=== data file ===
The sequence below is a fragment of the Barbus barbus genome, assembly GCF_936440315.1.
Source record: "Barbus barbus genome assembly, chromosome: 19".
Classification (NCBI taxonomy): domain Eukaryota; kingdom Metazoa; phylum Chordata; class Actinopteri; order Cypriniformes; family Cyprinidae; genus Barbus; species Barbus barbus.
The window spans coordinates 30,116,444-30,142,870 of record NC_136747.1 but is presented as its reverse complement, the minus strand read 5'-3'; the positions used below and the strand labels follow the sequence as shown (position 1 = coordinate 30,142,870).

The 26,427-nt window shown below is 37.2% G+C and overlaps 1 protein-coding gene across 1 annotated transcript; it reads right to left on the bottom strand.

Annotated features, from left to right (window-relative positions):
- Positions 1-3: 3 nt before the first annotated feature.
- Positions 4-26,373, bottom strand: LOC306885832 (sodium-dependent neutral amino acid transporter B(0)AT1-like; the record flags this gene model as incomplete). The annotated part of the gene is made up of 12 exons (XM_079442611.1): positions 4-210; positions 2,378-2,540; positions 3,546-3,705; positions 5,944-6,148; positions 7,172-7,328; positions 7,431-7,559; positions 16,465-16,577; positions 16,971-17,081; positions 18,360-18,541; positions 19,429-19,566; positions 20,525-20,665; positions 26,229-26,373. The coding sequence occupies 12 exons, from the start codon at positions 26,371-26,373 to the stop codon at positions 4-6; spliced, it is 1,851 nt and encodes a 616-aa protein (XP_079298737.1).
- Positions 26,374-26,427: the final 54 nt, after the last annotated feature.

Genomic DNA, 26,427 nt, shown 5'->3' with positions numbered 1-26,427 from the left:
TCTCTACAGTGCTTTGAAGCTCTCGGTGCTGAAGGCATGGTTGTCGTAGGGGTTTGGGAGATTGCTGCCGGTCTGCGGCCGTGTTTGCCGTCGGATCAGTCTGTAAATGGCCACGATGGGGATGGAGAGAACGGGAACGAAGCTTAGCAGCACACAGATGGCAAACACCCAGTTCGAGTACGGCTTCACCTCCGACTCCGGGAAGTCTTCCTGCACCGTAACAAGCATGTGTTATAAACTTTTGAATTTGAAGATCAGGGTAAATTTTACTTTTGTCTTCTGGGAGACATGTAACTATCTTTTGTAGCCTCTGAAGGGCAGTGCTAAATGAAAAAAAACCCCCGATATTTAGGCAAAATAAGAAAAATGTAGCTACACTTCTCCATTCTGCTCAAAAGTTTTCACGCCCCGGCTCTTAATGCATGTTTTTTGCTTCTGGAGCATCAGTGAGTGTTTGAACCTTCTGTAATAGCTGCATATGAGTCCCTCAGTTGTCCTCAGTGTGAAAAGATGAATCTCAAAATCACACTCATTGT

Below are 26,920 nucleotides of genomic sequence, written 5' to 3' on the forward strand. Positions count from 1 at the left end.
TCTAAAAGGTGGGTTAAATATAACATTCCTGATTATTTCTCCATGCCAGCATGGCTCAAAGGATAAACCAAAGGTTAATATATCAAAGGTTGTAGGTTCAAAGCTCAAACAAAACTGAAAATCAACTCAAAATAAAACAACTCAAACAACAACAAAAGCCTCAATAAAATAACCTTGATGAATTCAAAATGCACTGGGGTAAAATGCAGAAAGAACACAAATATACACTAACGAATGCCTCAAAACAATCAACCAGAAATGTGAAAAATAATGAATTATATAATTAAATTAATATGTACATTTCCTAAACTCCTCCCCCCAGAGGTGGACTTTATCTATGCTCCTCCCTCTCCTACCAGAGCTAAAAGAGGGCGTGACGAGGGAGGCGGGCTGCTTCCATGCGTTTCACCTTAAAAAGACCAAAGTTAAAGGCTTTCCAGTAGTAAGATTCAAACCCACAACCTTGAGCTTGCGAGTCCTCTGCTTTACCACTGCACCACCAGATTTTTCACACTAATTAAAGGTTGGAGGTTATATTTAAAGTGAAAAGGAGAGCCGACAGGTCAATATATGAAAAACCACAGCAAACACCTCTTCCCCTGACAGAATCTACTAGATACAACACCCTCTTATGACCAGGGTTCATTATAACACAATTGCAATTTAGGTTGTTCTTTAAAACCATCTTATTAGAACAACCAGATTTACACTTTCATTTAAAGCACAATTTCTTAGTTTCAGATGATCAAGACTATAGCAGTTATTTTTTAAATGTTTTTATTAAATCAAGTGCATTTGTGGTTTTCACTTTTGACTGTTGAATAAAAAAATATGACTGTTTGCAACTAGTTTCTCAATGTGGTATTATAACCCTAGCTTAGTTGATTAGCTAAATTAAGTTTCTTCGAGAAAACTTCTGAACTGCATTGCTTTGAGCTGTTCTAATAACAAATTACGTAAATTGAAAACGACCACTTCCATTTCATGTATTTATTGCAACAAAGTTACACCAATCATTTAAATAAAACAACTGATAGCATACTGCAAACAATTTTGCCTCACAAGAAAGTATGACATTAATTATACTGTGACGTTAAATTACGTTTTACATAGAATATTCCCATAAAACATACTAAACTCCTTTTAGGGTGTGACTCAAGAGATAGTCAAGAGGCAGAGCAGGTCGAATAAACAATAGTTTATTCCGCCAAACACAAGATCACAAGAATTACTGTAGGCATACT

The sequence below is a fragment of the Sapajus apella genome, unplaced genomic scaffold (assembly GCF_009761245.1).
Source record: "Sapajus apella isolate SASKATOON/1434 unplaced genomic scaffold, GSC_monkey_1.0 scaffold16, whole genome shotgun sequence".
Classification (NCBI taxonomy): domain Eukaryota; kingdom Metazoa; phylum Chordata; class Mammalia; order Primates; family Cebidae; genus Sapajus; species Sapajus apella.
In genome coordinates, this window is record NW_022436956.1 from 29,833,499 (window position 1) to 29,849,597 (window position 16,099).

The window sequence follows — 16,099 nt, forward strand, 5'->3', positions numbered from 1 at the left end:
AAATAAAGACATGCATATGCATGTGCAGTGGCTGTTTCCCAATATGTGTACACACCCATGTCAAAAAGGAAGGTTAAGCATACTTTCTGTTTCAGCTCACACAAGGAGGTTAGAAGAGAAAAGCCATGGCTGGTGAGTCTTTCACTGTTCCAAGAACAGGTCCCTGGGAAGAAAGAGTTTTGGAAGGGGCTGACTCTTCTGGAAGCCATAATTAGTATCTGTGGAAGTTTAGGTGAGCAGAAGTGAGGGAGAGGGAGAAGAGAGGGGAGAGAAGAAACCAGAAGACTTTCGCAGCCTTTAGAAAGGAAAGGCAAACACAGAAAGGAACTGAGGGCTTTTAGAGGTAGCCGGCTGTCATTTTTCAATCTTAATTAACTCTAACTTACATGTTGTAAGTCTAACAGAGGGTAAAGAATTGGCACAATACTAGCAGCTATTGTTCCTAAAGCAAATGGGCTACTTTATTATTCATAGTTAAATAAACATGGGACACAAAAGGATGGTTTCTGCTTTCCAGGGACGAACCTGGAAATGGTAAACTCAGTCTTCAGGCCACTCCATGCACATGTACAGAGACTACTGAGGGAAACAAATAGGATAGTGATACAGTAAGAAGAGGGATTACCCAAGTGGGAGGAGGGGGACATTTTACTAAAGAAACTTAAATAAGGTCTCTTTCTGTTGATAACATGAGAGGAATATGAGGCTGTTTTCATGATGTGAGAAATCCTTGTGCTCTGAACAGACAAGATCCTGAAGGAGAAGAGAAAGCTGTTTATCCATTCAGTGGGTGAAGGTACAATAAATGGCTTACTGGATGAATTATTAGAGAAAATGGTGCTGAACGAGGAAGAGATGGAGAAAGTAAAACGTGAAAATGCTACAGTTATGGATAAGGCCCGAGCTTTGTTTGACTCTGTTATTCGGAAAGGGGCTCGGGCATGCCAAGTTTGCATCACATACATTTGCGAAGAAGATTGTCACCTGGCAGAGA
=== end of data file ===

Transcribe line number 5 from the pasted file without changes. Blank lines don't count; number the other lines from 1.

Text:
The 26,427-nt window shown below is 37.2% G+C and overlaps 1 protein-coding gene across 1 annotated transcript; it reads right to left on the bottom strand.